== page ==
Aerial surveys conducted by the US Forest Service Forest Health Protection Office (FHP) and the Alaska Department of Natural Resources, Division of Forestry throughout forested regions of the state of Alaska this year mapped defoliation damage to birch, spruce, alder, willow and cottonwood across extensive areas of the state.
More than 200,000 acres of defoliation by birch leaf roller (Epinota solandriana) were mapped, with the most extensive damage between Anvikand Russian Mission on the Yukon River and from Crooked Creek to Tuluksak on theKuskokwim River. Severe damage was also seen around Lake Clark and Iliamna Lake.
Fewer acres of damage were mapped in locations scattered throughout interior, southwest and south-central Alaska; including the Kobuk River, upland from Bristol Bay, and the KenaiPeninsula. Birch leaf rollers were seen spilling over from their favored hosts (birches and alders) to willows, aspen, and cottonwoods.
A large area of damage on spruce (over 100,000 acres) caused by black-headed budworm (Aclerisgloverana) was found near the community of Aleknagik and Wood-Tikchik State Park.
More than 100,000 acres of alder defoliation or disease was noted. The most significant damage was seen along the west coast of Cook Inlet from McNeil River State Game Sanctuary north to ChinitnaBay and near Lake Clark Pass. Alder damage was also seen around the communities of Circle, Central, and Eagle northeast of Fairbanks and some defoliation has been seen on the Kenai Peninsula.
Reports of extensive alder defoliation have been coming in from Kodiak Island and from as far away as the community of Pilot Station on the Yukon-Kuskokwim Delta, but are not yet confirmed by FHPstaff. Birch leaf roller was found damaging alder on Lake Clark and might be causing alder damage elsewhere, along with Bruce spanworm (Operophtera bruceata), rusty tussock moth (Orygiaantiqua), and autumnal moth (Epirrita undulata). Large acreages of alder have also been damaged over the last few years by alder canker, a fungal disease.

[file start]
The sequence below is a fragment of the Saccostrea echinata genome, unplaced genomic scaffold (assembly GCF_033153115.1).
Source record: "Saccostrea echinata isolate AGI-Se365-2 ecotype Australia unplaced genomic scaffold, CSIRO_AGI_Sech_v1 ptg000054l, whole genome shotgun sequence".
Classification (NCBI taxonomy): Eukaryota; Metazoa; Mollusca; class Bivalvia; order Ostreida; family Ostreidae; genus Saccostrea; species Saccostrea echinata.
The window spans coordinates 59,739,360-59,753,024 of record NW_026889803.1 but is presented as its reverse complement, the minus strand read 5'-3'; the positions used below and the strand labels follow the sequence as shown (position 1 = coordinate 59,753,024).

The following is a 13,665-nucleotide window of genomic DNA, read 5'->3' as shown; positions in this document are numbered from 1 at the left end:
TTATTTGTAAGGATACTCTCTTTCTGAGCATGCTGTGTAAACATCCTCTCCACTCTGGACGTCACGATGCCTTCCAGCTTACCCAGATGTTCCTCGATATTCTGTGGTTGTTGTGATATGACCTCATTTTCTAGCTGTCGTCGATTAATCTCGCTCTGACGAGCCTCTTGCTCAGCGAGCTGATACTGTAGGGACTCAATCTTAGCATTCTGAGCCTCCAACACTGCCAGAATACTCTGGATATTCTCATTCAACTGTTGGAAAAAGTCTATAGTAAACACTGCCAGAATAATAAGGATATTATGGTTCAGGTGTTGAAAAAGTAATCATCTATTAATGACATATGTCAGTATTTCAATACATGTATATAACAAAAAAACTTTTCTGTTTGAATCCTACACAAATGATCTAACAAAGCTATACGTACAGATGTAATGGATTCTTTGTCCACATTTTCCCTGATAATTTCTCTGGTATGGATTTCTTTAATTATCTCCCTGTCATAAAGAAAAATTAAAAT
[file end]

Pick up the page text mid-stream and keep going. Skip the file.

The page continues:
All of the defoliation agents so far identified are native insects, although some defoliation in the Anchorage Bowl and Kenai Peninsula might be due to non-native green alder sawfly.
Defoliators tend to follow cycles of population growth over several years, often followed by a rapid decrease in numbers of insects and damage. Damage can appear quite severe but trees usually recover. Occasionally trees will die when attacked for several years in a row.
Current levels of defoliation have been building over the last few years. However, some species’ populations are increasing, some are at peak populations, and some are decreasing, but the amount of severe defoliation increased exponentially in 2013.
Native defoliating insects have natural enemies to keep their populations in check. Surveys of Southeast Alaska found low amounts of forest defoliation and mortality, with the exception of a continuing outbreak of hemlock sawfly damage on Revillagigedo Island.
More information on Forest Health in Alaska can be found at http://www.fs.usda.gov/goto/r10/fhp, or by contacting Jim Kruse, Entomologist, at (907) 451-2701 firstname.lastname@example.org or Tom Heutte, Aerial Survey Coordinator, at (907) 586-8835 email@example.com.
Photo caption / credit: Extensive area of blackheaded budworm on spruce, near Wood-Tickchik State Park. US Forest Service